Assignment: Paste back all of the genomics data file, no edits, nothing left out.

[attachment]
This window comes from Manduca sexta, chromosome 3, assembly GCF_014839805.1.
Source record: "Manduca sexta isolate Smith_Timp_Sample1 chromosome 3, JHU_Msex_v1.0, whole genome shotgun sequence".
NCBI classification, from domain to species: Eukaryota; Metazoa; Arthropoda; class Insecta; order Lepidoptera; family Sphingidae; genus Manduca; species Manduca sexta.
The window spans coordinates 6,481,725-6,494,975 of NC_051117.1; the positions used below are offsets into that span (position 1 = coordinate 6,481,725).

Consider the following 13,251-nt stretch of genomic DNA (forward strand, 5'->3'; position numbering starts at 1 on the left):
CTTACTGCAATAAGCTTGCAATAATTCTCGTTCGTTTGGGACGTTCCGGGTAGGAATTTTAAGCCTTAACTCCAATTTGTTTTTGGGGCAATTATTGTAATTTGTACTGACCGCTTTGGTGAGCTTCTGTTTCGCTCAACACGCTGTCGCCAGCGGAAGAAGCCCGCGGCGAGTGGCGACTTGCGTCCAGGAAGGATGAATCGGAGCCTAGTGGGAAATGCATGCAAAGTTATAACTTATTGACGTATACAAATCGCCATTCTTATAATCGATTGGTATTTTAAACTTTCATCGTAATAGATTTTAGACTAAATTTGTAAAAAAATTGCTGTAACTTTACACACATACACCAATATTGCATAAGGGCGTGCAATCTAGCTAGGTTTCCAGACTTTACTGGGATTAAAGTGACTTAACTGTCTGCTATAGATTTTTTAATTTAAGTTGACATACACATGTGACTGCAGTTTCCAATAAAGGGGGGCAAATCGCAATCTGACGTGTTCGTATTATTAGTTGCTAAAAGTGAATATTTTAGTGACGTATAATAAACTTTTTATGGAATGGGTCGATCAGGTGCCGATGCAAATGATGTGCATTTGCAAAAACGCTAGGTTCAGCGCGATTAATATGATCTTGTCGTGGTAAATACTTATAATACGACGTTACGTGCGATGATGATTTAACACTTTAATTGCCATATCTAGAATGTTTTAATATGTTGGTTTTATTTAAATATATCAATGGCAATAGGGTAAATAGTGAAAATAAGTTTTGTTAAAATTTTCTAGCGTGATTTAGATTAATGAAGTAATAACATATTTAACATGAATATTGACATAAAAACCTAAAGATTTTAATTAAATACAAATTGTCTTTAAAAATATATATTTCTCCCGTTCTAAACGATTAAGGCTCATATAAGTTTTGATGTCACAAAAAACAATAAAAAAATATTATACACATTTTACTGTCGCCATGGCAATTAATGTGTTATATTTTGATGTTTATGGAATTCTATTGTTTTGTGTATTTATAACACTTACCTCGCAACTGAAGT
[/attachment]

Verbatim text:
This window comes from Manduca sexta, chromosome 3, assembly GCF_014839805.1.
Source record: "Manduca sexta isolate Smith_Timp_Sample1 chromosome 3, JHU_Msex_v1.0, whole genome shotgun sequence".
NCBI classification, from domain to species: Eukaryota; Metazoa; Arthropoda; class Insecta; order Lepidoptera; family Sphingidae; genus Manduca; species Manduca sexta.
The window spans coordinates 6,481,725-6,494,975 of NC_051117.1; the positions used below are offsets into that span (position 1 = coordinate 6,481,725).

Consider the following 13,251-nt stretch of genomic DNA (forward strand, 5'->3'; position numbering starts at 1 on the left):
CTTACTGCAATAAGCTTGCAATAATTCTCGTTCGTTTGGGACGTTCCGGGTAGGAATTTTAAGCCTTAACTCCAATTTGTTTTTGGGGCAATTATTGTAATTTGTACTGACCGCTTTGGTGAGCTTCTGTTTCGCTCAACACGCTGTCGCCAGCGGAAGAAGCCCGCGGCGAGTGGCGACTTGCGTCCAGGAAGGATGAATCGGAGCCTAGTGGGAAATGCATGCAAAGTTATAACTTATTGACGTATACAAATCGCCATTCTTATAATCGATTGGTATTTTAAACTTTCATCGTAATAGATTTTAGACTAAATTTGTAAAAAAATTGCTGTAACTTTACACACATACACCAATATTGCATAAGGGCGTGCAATCTAGCTAGGTTTCCAGACTTTACTGGGATTAAAGTGACTTAACTGTCTGCTATAGATTTTTTAATTTAAGTTGACATACACATGTGACTGCAGTTTCCAATAAAGGGGGGCAAATCGCAATCTGACGTGTTCGTATTATTAGTTGCTAAAAGTGAATATTTTAGTGACGTATAATAAACTTTTTATGGAATGGGTCGATCAGGTGCCGATGCAAATGATGTGCATTTGCAAAAACGCTAGGTTCAGCGCGATTAATATGATCTTGTCGTGGTAAATACTTATAATACGACGTTACGTGCGATGATGATTTAACACTTTAATTGCCATATCTAGAATGTTTTAATATGTTGGTTTTATTTAAATATATCAATGGCAATAGGGTAAATAGTGAAAATAAGTTTTGTTAAAATTTTCTAGCGTGATTTAGATTAATGAAGTAATAACATATTTAACATGAATATTGACATAAAAACCTAAAGATTTTAATTAAATACAAATTGTCTTTAAAAATATATATTTCTCCCGTTCTAAACGATTAAGGCTCATATAAGTTTTGATGTCACAAAAAACAATAAAAAAATATTATACACATTTTACTGTCGCCATGGCAATTAATGTGTTATATTTTGATGTTTATGGAATTCTATTGTTTTGTGTATTTATAACACTTACCTCGCAACTGAAGT